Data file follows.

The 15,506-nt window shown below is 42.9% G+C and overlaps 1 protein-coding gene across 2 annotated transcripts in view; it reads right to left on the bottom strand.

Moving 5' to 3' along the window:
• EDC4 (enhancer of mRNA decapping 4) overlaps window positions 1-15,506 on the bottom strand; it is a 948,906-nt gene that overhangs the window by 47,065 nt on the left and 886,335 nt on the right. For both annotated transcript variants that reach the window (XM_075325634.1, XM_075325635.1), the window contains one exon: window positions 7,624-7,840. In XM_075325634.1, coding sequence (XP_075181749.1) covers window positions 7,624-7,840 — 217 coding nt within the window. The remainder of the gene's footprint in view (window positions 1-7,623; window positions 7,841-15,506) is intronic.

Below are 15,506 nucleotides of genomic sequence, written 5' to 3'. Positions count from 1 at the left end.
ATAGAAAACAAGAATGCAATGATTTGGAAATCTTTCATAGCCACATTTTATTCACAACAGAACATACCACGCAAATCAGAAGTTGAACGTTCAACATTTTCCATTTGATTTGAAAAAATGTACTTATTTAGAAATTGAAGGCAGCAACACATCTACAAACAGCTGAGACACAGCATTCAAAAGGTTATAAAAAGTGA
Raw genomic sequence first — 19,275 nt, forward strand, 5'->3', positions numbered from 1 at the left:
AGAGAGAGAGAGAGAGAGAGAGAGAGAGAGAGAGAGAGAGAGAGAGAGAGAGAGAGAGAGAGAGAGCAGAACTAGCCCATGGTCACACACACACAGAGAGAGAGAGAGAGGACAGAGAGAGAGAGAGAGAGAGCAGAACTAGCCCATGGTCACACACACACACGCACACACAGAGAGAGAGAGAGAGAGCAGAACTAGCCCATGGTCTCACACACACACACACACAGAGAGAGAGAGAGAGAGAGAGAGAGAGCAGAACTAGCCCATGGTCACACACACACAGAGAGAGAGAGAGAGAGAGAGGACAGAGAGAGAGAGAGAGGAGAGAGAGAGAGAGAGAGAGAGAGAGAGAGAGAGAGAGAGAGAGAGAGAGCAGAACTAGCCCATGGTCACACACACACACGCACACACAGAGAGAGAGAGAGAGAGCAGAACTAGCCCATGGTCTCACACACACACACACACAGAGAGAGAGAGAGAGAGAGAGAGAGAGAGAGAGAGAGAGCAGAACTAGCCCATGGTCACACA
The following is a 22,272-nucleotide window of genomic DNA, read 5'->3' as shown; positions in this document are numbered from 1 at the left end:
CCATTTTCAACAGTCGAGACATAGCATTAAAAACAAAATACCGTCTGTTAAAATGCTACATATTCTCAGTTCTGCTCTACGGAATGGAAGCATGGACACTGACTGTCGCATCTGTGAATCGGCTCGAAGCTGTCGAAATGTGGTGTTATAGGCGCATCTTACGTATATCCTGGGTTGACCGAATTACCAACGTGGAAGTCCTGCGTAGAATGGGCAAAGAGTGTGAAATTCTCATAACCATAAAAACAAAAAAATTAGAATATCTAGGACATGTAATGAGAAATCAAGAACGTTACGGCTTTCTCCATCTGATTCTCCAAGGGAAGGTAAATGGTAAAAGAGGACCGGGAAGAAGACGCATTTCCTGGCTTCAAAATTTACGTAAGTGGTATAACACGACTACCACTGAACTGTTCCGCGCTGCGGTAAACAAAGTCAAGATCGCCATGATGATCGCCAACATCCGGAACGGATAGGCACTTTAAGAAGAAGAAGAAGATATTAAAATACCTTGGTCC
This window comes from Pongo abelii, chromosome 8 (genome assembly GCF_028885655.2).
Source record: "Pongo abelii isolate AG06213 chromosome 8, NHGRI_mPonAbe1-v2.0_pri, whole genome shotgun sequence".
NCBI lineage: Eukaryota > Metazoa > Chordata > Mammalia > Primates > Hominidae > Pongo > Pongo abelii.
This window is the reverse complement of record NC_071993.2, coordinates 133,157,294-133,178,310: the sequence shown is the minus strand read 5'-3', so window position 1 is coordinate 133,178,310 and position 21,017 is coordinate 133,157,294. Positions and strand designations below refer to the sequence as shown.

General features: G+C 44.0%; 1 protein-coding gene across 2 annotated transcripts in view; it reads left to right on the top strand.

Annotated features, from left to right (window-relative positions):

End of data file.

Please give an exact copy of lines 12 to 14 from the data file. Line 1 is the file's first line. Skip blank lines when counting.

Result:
NCBI lineage: Eukaryota > Metazoa > Chordata > Mammalia > Primates > Hominidae > Pongo > Pongo abelii.
This window is the reverse complement of record NC_071993.2, coordinates 133,157,294-133,178,310: the sequence shown is the minus strand read 5'-3', so window position 1 is coordinate 133,178,310 and position 21,017 is coordinate 133,157,294. Positions and strand designations below refer to the sequence as shown.

General features: G+C 44.0%; 1 protein-coding gene across 2 annotated transcripts in view; it reads left to right on the top strand.